Jacobs will be responsible for Feed services for both inside and outside battery limits. These services include modifications to the refinery to comply with future environmental regulations and to increase diversity of petrochemical products. Feed should be completed in early 2013, with calls to tender for multiple engineering, procurement and construction (EPC) contracts scheduled for the second quarter of 2013.

PetroRabigh ... spending $1 million on a
clean fuels project

Located in the central region of Saudi Arabia, the 124-mbpd Riyadh refinery is supplied with crude oil from the East-West pipeline. In April 2011, Foster Wheeler and A Al Saihati, A Fattani & O Al Othman Consulting Engineering Co (Sofcon) were awarded the Feed and project management consultancy (PMC) services contracts for this project.

The $1 billion upgrade project is designed to reduce sulphur content in diesel from 330 ppm to 10 ppm and to also decrease benzene levels in gasoline. It is the first brownfield project of this magnitude to be awarded by Saudi Aramco. The project scope includes:

• Four new processing units – isomerisation, naphtha splitting, sulphur guard-bed and diesel hydrotreating;

• Two debottlenecking operations on the hydrocracker and gas concentration units; and

• Replacement of the crude and vacuum distillation tower internals.

Submission of bids for the EPC contract ended in October 2012. Saudi Aramco expects to award the EPC contract in early 2013 to Daelim Industrial, JGC Corp, Saipem or Samsung Engineering.

Samref is an equally owned JV between Saudi Aramco and ExxonMobil’s wholly owned subsidiary, Mobil Yanbu Refining Co Located on the coast of the Red Sea, Samref’s Yanbu refinery is the world’s largest single-train refinery. This site processes 400 mbpd of crude oil into fuels, of which half is consumed domestically.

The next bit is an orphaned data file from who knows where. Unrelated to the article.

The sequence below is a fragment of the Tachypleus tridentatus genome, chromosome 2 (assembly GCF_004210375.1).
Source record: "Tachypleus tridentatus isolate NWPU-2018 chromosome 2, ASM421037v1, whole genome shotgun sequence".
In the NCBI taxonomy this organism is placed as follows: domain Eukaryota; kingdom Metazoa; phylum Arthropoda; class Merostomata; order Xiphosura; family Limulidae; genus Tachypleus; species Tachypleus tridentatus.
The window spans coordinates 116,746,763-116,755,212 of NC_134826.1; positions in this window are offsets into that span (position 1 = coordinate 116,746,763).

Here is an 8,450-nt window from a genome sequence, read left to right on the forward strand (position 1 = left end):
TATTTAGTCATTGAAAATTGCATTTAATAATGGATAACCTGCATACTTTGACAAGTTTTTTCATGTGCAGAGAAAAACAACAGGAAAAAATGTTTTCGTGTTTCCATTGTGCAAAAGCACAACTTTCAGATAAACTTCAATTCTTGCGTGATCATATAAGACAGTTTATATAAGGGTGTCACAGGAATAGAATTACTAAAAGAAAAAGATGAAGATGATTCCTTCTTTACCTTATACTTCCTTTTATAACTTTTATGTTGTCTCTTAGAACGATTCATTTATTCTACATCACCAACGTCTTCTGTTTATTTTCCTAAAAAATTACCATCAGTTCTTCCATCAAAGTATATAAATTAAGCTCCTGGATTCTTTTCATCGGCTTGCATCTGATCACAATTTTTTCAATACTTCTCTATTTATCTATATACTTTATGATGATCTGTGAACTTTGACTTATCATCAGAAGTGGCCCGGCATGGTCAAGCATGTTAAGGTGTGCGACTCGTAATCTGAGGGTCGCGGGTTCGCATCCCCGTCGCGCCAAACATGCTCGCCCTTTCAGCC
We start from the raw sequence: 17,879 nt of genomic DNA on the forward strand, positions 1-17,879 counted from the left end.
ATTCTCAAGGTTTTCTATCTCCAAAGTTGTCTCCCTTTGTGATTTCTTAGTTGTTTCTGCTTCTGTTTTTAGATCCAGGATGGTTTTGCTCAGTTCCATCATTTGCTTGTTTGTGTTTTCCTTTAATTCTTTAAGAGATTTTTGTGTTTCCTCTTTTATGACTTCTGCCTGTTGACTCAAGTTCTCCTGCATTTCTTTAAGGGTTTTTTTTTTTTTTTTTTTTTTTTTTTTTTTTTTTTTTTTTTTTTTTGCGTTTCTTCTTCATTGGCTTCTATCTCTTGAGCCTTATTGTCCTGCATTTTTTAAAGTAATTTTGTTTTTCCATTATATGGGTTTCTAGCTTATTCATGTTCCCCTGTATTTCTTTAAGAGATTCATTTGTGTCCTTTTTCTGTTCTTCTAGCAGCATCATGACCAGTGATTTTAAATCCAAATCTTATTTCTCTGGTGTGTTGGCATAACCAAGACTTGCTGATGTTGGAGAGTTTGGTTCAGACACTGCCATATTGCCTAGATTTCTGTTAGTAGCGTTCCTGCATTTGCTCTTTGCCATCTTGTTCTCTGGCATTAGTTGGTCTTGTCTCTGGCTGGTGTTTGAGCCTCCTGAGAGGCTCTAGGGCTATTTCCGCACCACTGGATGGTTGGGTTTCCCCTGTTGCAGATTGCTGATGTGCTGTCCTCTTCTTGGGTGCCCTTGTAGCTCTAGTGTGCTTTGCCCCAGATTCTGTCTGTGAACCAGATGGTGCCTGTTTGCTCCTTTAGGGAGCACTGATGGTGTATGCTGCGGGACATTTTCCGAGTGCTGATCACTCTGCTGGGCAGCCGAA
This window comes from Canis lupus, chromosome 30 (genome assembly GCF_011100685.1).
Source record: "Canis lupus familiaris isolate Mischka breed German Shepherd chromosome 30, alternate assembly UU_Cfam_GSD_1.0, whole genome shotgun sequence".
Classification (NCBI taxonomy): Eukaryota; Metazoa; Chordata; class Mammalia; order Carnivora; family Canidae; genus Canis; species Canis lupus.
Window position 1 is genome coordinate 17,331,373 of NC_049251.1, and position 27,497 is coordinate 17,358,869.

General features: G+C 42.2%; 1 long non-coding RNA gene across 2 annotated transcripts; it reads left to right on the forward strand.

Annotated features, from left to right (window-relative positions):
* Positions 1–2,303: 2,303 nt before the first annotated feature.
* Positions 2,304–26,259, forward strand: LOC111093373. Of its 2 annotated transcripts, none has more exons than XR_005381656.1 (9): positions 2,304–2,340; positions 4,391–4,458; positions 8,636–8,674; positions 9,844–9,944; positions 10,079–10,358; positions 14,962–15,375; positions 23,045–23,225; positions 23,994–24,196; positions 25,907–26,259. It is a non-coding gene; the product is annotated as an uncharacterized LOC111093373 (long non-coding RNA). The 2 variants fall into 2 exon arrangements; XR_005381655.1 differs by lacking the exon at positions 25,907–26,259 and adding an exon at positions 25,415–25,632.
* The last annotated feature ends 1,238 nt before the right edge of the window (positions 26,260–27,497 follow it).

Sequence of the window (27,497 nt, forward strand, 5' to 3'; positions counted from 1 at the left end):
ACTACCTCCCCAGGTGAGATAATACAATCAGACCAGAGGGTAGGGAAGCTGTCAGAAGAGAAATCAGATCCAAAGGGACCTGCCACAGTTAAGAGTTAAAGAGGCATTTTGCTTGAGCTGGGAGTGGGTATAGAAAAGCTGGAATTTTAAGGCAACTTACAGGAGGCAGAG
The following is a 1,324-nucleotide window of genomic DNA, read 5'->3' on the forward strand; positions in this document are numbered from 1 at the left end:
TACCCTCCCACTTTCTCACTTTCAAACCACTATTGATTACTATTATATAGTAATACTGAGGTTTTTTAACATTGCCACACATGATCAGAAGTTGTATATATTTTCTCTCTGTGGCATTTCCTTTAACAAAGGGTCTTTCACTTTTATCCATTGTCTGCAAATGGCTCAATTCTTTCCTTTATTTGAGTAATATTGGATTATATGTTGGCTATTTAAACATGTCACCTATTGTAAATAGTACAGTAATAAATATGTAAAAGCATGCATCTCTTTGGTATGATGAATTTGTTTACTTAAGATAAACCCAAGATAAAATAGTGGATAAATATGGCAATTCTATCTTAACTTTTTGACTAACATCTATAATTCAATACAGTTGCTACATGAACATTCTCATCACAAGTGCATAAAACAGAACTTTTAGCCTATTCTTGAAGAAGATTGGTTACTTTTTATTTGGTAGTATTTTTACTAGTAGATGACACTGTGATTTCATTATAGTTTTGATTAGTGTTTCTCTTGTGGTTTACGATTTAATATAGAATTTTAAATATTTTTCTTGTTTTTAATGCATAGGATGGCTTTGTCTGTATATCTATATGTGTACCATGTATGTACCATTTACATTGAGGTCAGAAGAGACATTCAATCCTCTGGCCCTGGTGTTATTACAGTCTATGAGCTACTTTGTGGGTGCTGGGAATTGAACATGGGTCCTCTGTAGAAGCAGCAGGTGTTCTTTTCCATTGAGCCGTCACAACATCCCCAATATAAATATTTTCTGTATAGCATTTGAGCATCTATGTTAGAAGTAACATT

Samref’s Yanbu refinery will undergo significant modifications to produce cleaner fuels by reducing sulphur levels by more than 98 per cent in gasoline by 2013, and in diesel by 2016. The execution will be split into two phases. Phase 1 will begin during a 45-day maintenance shutdown in March 2013. A grassroots desulphurization train to treat 60 mbpd of fluid catalytic cracking (FCC) gasoline will be installed. A revamp of the 98-mbpd distillate hydrotreater and refinery utilities infrastructure will also begin. WorleyParsons is responsible for Feed and EPC of the facilities.

Phase 2 is scheduled to start up by the end of 2015. The scope includes a new high-pressure distillate hydrotreater, a hydrogen manufacturing unit, a sulphur recovery unit, and offsites and utilities infrastructure. The $2.5 billion project is scheduled for completion in 2016.

Rabigh Refining and Petrochemical Co, or PetroRabigh, is an equally owned JV between Saudi Aramco and Sumitomo Chemical Co of Japan. Located on Saudi Arabia’s west coast, the PetroRabigh complex is one of the largest integrated refining and petrochemical complexes in the world. With a capacity of 400 mbpd, it is also designed to produce a total of 2.4 million tonnes of petrochemical solids and liquids.

To meet international environmental standards, the $1 nillion clean-fuels project is designed to reduce sulphur content in gasoline from 300 ppm to 10 ppm. At present, the Feed contract is in the bidding phase, with seven companies vying for the contract. The scope of the Feed contract includes designing the facilities, setting specifications for equipment required.